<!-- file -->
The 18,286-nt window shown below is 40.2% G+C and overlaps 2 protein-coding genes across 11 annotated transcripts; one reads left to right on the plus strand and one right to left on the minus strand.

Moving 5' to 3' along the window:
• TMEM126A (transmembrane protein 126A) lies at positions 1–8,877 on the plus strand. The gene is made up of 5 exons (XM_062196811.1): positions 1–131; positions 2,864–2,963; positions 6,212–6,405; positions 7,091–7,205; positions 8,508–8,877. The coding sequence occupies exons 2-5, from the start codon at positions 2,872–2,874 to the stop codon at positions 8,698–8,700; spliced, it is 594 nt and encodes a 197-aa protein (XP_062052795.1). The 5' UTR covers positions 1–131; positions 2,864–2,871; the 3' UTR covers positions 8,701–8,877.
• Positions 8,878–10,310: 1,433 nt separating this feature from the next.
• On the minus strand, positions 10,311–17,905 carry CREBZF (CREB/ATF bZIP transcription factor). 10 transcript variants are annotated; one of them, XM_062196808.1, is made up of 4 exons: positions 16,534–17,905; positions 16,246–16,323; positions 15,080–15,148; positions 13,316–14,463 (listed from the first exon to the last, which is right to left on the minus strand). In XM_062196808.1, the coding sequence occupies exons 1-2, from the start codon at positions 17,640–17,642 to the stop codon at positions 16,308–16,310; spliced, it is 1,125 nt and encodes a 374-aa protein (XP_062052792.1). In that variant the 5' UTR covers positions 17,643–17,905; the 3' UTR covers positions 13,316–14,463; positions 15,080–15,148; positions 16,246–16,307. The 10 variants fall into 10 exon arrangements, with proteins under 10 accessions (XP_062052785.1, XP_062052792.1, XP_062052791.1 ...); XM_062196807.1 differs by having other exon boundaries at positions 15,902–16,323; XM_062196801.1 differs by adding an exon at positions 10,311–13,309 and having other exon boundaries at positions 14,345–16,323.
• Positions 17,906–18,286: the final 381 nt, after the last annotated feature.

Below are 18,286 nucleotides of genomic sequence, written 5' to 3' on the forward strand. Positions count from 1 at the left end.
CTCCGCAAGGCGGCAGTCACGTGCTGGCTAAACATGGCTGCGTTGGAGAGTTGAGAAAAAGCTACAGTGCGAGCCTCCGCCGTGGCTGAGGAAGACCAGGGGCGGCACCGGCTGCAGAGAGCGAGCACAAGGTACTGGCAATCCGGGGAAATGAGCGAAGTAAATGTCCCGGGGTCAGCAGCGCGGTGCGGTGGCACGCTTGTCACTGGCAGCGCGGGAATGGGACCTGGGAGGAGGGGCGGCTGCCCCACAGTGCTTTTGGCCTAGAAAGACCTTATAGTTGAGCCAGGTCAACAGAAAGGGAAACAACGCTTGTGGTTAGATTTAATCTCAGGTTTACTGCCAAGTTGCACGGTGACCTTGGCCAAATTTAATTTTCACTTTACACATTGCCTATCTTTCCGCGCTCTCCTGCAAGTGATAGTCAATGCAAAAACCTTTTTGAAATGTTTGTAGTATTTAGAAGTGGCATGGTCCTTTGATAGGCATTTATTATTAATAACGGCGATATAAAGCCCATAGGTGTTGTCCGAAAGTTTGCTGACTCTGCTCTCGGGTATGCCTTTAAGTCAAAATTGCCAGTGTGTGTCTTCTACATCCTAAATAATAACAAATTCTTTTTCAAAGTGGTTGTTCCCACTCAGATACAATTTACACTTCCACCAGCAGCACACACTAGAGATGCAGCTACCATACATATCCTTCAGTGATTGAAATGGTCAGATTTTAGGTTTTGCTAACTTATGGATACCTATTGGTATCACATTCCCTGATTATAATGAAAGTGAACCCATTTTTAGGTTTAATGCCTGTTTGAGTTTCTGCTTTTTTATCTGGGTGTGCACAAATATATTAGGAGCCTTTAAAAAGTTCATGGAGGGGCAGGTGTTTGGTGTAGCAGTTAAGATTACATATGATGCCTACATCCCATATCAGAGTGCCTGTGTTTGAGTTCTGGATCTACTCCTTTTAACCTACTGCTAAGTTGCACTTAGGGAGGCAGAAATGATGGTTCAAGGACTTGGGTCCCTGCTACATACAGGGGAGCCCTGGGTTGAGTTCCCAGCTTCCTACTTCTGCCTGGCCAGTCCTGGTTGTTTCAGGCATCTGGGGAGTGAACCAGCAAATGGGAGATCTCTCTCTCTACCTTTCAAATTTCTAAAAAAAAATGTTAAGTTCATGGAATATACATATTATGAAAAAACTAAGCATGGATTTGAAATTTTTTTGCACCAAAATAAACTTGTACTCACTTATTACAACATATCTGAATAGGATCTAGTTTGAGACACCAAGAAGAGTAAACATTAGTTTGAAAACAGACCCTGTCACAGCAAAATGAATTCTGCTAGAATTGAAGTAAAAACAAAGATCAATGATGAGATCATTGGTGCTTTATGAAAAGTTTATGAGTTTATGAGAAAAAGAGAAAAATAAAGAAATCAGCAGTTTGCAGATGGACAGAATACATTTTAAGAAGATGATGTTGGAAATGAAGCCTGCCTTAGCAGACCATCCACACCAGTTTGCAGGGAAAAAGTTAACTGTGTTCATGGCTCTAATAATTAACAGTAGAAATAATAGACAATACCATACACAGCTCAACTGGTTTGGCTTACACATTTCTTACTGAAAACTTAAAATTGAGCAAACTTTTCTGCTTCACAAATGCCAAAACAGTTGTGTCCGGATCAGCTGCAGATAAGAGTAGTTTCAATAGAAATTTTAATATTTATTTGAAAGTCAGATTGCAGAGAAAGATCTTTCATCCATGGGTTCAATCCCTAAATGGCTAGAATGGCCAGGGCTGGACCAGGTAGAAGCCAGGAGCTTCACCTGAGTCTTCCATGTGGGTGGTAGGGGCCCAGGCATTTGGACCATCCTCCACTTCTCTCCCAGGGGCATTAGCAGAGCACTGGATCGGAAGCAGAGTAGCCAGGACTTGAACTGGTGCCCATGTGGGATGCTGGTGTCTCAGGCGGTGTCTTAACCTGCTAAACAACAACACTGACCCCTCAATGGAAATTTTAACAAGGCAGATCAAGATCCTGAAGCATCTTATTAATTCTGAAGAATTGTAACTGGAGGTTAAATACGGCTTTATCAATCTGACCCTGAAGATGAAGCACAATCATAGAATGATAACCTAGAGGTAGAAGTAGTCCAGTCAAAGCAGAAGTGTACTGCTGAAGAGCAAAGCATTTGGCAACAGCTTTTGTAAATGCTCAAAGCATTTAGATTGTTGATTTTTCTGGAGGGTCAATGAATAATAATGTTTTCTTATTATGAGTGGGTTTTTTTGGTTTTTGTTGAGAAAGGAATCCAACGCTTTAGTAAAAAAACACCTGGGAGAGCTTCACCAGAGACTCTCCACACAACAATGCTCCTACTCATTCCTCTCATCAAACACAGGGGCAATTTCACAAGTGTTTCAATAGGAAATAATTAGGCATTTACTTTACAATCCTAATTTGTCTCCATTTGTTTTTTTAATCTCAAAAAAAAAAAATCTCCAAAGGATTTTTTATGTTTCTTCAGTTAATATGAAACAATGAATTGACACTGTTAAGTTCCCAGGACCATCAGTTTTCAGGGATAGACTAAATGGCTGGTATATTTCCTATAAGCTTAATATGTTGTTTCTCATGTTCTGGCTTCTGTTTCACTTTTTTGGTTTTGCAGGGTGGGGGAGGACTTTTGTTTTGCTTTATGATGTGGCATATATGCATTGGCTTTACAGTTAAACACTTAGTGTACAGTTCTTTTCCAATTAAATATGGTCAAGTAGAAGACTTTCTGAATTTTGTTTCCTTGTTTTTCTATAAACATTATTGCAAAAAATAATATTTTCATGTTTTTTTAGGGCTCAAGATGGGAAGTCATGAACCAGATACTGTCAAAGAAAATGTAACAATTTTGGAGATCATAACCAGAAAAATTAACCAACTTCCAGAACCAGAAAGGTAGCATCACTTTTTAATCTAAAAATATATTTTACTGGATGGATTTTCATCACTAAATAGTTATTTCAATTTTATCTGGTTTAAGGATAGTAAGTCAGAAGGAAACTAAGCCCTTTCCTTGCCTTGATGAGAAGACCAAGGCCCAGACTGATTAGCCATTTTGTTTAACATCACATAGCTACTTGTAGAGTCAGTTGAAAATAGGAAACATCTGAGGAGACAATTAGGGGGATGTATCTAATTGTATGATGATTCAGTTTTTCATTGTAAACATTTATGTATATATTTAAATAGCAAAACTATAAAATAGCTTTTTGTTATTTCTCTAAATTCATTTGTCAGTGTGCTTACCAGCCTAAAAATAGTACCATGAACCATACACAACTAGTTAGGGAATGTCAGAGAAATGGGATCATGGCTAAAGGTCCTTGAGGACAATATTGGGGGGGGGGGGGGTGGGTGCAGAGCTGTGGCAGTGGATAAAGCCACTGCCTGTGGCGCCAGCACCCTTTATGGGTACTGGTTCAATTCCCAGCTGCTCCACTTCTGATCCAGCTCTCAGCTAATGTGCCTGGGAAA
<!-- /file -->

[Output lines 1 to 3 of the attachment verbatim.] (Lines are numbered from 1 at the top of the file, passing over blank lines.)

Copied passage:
The 18,286-nt window shown below is 40.2% G+C and overlaps 2 protein-coding genes across 11 annotated transcripts; one reads left to right on the plus strand and one right to left on the minus strand.

Moving 5' to 3' along the window:
• TMEM126A (transmembrane protein 126A) lies at positions 1–8,877 on the plus strand. The gene is made up of 5 exons (XM_062196811.1): positions 1–131; positions 2,864–2,963; positions 6,212–6,405; positions 7,091–7,205; positions 8,508–8,877. The coding sequence occupies exons 2-5, from the start codon at positions 2,872–2,874 to the stop codon at positions 8,698–8,700; spliced, it is 594 nt and encodes a 197-aa protein (XP_062052795.1). The 5' UTR covers positions 1–131; positions 2,864–2,871; the 3' UTR covers positions 8,701–8,877.